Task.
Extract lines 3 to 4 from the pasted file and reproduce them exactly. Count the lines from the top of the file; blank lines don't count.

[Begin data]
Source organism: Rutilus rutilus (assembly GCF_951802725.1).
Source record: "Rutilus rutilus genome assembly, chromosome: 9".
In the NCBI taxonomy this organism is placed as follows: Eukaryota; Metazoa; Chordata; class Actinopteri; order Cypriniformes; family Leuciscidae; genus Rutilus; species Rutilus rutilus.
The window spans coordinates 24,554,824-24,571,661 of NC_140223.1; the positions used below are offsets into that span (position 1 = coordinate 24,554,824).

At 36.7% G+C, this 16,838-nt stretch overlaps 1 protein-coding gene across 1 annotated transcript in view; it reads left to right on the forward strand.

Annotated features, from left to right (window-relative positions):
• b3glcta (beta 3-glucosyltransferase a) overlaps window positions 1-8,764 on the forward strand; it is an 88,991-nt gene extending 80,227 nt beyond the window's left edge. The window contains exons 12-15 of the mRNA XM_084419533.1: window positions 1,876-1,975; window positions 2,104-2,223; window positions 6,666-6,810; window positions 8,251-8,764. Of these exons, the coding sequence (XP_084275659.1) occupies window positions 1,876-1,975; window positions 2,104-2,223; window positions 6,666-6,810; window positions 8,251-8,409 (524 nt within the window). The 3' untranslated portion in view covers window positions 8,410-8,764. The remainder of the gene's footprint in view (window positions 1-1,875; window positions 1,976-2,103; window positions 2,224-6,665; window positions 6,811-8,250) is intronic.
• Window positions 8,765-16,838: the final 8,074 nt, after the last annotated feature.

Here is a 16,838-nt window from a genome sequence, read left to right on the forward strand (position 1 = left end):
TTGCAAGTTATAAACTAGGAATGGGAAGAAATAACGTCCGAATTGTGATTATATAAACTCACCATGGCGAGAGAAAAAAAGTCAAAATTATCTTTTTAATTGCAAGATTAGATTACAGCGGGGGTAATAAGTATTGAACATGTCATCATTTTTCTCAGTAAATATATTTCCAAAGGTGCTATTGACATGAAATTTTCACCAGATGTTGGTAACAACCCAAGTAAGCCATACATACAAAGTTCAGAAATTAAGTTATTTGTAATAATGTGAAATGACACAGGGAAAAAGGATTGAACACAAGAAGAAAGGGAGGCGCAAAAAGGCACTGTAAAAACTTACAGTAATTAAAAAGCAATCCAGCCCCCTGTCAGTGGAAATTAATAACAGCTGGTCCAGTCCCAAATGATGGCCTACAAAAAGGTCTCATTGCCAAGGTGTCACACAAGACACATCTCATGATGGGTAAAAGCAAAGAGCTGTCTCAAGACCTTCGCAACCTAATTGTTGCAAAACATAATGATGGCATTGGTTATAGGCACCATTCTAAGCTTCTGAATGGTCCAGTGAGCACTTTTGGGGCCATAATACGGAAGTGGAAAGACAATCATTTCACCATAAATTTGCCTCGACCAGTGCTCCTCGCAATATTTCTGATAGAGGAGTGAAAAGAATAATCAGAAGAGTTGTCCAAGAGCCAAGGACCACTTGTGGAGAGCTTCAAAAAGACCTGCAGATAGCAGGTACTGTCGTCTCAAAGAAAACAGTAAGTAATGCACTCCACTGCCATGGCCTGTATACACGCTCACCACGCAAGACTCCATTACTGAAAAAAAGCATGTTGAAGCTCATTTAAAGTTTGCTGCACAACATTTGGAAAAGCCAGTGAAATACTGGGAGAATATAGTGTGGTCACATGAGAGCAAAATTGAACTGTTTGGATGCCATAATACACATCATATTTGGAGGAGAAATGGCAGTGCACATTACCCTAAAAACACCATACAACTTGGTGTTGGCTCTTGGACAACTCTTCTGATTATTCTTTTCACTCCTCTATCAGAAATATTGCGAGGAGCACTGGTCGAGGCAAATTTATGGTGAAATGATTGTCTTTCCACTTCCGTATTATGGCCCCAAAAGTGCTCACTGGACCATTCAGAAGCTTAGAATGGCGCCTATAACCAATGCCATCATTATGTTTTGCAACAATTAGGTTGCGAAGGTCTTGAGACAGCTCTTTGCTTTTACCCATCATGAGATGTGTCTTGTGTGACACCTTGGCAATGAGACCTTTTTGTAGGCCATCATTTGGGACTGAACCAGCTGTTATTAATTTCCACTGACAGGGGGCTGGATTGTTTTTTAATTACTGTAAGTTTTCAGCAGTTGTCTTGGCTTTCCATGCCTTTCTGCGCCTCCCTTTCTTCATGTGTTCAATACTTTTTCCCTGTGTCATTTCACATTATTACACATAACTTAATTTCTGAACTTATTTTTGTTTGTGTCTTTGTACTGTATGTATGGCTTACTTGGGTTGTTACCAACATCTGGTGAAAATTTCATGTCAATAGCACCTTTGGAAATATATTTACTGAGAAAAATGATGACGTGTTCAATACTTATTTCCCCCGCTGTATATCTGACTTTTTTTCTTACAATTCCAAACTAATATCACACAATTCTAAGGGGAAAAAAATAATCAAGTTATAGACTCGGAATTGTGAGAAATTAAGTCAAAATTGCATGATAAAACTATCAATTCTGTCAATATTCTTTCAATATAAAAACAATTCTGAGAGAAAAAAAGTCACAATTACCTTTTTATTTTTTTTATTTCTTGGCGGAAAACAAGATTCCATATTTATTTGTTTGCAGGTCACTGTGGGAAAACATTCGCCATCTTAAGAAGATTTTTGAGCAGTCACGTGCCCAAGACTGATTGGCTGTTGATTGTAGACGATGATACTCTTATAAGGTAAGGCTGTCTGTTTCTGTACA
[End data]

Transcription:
In the NCBI taxonomy this organism is placed as follows: Eukaryota; Metazoa; Chordata; class Actinopteri; order Cypriniformes; family Leuciscidae; genus Rutilus; species Rutilus rutilus.
The window spans coordinates 24,554,824-24,571,661 of NC_140223.1; the positions used below are offsets into that span (position 1 = coordinate 24,554,824).